The Ministry of Culture, Gender, Entertainment  and Sport will be ramping up its public education programme on domestic violence across the island. Gender minister Olivia Grange says this is one means of getting the involvement of key players to address the problem. She was speaking at the women’s voice and leadership event- a project geared towards improving management and sustainability of local women’s rights groups that represent vulnerable and marginalised women and girls.

Domestic violence remains a social issue that many are aware of but are still failing to report. There was a gruesome death in St. Elizabeth on Sunday night – a woman, Nevia Sinclair stabbed to death by her ex boyfriend at her family’s home.

Global estimates show that 1 in 3 women worldwide experience either physical and or sexual violence, mostly by an intimate partner at some point in their lives.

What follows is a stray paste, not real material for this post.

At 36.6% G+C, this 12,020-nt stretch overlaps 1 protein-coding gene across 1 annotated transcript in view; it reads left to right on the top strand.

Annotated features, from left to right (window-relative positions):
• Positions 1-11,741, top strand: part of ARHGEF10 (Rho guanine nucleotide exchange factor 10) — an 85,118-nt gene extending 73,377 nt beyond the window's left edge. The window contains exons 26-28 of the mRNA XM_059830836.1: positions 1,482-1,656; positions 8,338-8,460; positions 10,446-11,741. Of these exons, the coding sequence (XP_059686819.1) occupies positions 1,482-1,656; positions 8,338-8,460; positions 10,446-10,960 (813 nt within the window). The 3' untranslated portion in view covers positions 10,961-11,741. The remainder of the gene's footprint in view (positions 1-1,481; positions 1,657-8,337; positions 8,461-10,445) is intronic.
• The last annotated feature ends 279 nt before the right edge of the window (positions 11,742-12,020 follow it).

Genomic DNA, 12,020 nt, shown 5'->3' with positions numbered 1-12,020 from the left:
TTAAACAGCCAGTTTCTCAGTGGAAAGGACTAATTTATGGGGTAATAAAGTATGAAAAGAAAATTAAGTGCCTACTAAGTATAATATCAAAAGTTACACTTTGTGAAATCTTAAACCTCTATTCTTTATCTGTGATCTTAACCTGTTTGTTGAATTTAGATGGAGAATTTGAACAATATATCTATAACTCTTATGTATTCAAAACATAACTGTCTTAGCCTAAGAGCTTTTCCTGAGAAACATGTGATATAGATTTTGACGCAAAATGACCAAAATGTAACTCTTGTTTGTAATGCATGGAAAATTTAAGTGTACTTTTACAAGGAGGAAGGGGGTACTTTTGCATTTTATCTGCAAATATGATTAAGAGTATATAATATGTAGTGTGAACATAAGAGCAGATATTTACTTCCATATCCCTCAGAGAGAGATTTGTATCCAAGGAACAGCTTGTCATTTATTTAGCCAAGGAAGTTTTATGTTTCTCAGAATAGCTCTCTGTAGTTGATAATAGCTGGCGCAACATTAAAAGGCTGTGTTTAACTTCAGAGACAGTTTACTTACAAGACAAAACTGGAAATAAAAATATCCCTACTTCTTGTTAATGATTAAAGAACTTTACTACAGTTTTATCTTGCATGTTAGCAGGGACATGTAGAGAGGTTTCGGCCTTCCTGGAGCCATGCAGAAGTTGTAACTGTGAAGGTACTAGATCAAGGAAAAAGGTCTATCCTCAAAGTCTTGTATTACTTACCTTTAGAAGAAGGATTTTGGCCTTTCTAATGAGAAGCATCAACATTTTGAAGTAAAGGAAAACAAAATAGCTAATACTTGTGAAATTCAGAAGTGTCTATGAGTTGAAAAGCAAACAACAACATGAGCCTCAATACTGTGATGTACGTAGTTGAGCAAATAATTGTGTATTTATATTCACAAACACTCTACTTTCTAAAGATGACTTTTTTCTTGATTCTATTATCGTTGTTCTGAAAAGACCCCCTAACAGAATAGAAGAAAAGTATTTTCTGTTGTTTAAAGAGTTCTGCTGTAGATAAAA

“It impacts everybody. Your next door neighbour – if you know that something you have a responsibility to intervene because you would be saving lives,” Minister of Gender Olivia Grange says. ” We will be providing shelters for women so they can get out of relationships that could endanger their lives.”

Grange says the local gender advisory council is now focused on greater education, prevention and legal representation for victims of domestic abuse. Domestic violence is an issue that other nations appear to be tackling with some success. The High Commissioner of Canada Laurie Peters proposes that there is a need to empower women and girls in Jamaica to promote gender equality.

“We applaud Jamaica for their national strategic action which they have not only put in place but have activated,” she says.

The number of killings linked to domestic violence has also been observed by the ministry of national security. Security Minister Dr. Horace Chang has indicated that the government will be implementing legislation to ensure greater protection for women, children and the elderly and bring perpetrators to justice.

Khadijah Thomas